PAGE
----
Keywords: Lung cancer; motion management; 4-dimensional computed tomography (4D-CT); deep-inspiration breath-hold (DIBH); gating

Submitted Jul 15, 2020. Accepted for publication Apr 23, 2021.

doi: 10.21037/tlcr-20-856


A variety of geometrical uncertainties may affect the accuracy of lung cancer radiation therapy (RT), thus influencing the accuracy of imaging, treatment planning and treatment delivery: respiratory motion, tumour delineation, microscopic disease definition, inter-fraction setup errors and baseline shifts (1). Those inaccuracies are in generally overcome by applying safety margins around the target, in order to generate the planning target volume (PTV) (1). However, larger margins result in increased irradiated healthy tissue, possibly leading to increased toxicity.

Motion-management is of pivotal importance in reducing geometrical uncertainties in lung RT. The European Organisation for the Research and the Treatment of Cancer (EORTC) guidelines recommend the adoption of motion management strategies, in order to avoid the sue of free breathing computed tomography (CT) scans in the treatment planning process, because it may capture the random position of a tumour and/or artefacts (2).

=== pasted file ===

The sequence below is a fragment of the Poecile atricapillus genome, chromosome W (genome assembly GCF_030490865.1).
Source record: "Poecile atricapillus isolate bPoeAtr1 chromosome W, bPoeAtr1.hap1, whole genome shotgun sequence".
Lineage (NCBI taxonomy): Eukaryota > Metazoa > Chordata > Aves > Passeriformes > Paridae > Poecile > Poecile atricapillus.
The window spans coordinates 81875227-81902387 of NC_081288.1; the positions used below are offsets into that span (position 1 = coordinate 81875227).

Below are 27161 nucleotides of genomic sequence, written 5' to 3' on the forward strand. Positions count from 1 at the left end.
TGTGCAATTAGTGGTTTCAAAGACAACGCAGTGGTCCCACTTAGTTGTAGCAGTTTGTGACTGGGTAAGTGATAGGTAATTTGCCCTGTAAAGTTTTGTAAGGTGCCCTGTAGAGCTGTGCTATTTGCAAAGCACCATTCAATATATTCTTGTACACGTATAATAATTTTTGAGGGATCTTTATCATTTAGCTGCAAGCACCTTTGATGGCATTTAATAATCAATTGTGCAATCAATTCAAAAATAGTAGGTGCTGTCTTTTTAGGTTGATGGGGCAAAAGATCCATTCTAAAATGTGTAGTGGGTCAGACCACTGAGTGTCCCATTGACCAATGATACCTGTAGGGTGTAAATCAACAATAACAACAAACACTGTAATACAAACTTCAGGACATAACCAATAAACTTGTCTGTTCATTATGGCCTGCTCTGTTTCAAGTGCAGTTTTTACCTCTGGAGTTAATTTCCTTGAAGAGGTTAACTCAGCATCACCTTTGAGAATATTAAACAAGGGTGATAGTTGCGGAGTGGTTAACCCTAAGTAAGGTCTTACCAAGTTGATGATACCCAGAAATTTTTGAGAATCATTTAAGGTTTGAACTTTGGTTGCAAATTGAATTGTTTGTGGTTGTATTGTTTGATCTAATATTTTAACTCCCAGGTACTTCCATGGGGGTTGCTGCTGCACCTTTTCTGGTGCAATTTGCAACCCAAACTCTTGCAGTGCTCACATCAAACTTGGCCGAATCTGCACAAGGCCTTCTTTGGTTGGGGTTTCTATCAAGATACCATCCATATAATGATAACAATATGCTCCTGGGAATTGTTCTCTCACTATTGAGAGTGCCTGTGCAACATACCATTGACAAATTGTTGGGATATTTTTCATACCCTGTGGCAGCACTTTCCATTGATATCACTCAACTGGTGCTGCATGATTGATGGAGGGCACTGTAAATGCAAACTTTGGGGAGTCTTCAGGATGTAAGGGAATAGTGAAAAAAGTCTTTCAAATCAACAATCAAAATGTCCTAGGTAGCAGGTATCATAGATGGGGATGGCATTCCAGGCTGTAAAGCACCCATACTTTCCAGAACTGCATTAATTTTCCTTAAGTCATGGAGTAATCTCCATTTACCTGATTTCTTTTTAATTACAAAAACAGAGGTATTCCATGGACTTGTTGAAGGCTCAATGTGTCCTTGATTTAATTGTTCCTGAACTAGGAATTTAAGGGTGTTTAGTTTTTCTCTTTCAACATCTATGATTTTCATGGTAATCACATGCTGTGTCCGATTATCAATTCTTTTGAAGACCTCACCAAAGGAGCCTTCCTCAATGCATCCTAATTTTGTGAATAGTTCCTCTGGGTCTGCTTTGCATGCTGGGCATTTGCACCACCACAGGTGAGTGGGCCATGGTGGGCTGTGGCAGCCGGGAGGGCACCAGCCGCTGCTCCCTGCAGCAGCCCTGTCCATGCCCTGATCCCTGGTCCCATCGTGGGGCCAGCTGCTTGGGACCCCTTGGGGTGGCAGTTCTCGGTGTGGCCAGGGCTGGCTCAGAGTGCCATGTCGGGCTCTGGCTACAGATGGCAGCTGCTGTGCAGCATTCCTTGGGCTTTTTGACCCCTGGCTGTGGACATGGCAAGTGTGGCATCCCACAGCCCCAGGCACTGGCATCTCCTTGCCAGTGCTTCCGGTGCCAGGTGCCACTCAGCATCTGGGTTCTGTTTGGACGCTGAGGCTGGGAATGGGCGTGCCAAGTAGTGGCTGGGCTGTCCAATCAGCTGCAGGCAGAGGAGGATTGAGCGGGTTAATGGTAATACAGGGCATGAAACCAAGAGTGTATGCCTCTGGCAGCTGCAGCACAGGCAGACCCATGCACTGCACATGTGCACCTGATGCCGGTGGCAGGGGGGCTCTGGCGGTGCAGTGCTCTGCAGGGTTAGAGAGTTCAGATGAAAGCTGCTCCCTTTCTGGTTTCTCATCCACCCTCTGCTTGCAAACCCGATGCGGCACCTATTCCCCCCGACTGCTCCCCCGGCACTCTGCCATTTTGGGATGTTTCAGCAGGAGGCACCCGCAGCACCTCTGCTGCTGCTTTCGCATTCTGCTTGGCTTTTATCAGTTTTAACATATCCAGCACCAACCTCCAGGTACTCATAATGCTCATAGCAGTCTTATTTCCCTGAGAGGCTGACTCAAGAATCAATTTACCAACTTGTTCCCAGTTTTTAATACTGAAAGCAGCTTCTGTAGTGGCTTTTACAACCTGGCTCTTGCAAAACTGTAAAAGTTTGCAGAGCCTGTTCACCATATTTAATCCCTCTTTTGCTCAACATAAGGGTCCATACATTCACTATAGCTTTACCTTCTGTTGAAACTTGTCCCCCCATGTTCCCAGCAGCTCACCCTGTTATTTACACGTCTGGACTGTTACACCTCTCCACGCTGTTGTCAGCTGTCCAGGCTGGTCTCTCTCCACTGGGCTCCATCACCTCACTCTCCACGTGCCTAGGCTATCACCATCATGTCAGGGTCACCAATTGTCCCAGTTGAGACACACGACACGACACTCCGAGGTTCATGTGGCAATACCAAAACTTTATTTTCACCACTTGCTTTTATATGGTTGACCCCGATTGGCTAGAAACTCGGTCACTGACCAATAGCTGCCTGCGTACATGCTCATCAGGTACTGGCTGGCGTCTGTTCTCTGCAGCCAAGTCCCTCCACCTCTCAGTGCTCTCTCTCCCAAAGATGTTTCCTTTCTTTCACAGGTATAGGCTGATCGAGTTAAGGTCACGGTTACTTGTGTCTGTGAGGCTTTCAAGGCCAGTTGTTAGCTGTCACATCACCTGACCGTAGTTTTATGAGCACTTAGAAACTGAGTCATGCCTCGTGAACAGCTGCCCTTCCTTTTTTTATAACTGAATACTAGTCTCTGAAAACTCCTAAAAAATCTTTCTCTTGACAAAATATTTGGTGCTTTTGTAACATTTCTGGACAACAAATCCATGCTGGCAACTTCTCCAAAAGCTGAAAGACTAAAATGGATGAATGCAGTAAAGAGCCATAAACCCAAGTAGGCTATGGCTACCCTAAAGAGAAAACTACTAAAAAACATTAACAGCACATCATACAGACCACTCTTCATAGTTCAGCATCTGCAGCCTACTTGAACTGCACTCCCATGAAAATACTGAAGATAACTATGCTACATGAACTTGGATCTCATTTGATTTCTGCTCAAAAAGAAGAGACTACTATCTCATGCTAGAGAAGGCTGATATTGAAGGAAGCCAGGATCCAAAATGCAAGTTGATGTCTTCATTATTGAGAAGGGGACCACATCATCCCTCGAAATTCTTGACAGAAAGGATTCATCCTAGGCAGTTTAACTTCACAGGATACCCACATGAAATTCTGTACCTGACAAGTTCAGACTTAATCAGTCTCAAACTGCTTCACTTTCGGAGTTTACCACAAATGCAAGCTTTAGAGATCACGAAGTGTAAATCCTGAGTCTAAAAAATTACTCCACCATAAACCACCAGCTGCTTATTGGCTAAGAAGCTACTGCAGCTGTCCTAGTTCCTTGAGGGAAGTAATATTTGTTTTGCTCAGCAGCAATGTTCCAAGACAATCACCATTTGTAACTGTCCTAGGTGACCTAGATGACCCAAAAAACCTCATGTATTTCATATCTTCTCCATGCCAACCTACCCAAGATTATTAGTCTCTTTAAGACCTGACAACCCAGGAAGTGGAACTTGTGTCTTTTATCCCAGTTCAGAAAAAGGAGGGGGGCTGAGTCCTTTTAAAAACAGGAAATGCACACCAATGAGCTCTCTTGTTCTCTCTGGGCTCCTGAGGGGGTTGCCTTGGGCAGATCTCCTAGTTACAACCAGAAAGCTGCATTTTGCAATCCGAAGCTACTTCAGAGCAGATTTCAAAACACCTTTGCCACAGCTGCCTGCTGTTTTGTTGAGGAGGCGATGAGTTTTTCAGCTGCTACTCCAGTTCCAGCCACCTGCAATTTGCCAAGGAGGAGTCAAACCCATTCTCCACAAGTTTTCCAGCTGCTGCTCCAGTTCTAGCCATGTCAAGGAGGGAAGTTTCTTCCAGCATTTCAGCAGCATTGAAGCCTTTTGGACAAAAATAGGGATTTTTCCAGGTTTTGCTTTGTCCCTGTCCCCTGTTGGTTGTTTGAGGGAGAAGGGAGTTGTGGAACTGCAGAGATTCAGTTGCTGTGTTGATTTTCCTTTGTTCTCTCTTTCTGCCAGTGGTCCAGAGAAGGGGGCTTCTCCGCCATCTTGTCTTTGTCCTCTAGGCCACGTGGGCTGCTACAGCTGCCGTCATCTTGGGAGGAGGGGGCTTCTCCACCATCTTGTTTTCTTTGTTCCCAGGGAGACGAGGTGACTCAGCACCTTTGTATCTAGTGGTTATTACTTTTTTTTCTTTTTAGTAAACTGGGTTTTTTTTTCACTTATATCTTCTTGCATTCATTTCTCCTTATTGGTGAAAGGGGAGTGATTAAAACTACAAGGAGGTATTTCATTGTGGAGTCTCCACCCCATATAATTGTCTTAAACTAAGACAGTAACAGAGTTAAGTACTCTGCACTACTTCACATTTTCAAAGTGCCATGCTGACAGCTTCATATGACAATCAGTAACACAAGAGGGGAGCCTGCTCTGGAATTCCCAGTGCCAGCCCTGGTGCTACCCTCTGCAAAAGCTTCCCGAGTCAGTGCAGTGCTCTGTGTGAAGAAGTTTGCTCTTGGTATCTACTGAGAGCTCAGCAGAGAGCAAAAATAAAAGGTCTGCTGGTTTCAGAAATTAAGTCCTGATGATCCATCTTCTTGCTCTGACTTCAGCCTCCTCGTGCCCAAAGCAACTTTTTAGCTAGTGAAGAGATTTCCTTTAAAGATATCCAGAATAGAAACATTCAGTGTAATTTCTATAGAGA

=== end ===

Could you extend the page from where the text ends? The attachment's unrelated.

According to the American Association of Physicists in Medicine (AAPM) (3), if the magnitude of the motion is very small (<5 mm), the extra effort of using a respiratory management technique is “unwarranted, unless significant normal tissue sparing can be gained with the respiratory-management technique”. The 5-mm threshold was used because it can generate significant motion artefacts or systematic errors (3), and can be reduced when stereotactic body radiotherapy (SBRT) is performed.

The main aim of this narrative review is to describe intra-fraction tumour motion and summarize the principal motion management strategies in thoracic radiotherapy for lung cancer.

We present the following article in accordance with the narrative review reporting checklist (available at http://dx.doi.org/10.21037/tlcr-20-856).


A formal literature search was not carried out. Published studies were identifies through “pearl growing” and citation chasing. Only studies in English published after 2000 were included.

Measuring tumour respiratory motion